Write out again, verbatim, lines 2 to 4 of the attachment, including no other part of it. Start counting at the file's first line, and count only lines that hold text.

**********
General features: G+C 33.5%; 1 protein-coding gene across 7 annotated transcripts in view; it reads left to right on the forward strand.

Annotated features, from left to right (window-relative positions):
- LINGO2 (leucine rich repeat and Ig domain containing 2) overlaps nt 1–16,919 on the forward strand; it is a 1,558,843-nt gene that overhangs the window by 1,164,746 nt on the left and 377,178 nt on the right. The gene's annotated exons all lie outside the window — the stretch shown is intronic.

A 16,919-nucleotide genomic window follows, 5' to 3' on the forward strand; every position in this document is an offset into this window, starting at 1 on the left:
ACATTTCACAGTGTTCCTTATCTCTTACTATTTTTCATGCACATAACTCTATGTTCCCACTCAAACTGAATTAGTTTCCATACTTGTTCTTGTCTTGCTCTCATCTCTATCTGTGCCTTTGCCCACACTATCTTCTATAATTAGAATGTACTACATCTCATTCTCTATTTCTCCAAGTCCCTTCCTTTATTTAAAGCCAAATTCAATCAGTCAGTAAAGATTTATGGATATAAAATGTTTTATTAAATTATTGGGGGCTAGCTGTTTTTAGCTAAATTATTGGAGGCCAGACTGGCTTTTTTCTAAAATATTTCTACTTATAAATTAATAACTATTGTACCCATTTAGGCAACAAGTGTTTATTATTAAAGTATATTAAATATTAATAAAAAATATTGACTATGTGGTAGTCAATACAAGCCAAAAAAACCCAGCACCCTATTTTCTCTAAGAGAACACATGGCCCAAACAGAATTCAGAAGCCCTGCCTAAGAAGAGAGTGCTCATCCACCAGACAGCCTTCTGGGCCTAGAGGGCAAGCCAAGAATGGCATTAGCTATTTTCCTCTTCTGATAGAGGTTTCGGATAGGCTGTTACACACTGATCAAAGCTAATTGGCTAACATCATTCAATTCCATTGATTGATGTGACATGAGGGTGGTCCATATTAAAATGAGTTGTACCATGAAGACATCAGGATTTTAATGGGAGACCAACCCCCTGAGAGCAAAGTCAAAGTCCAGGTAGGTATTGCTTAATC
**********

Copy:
Annotated features, from left to right (window-relative positions):
- LINGO2 (leucine rich repeat and Ig domain containing 2) overlaps nt 1–16,919 on the forward strand; it is a 1,558,843-nt gene that overhangs the window by 1,164,746 nt on the left and 377,178 nt on the right. The gene's annotated exons all lie outside the window — the stretch shown is intronic.

A 16,919-nucleotide genomic window follows, 5' to 3' on the forward strand; every position in this document is an offset into this window, starting at 1 on the left: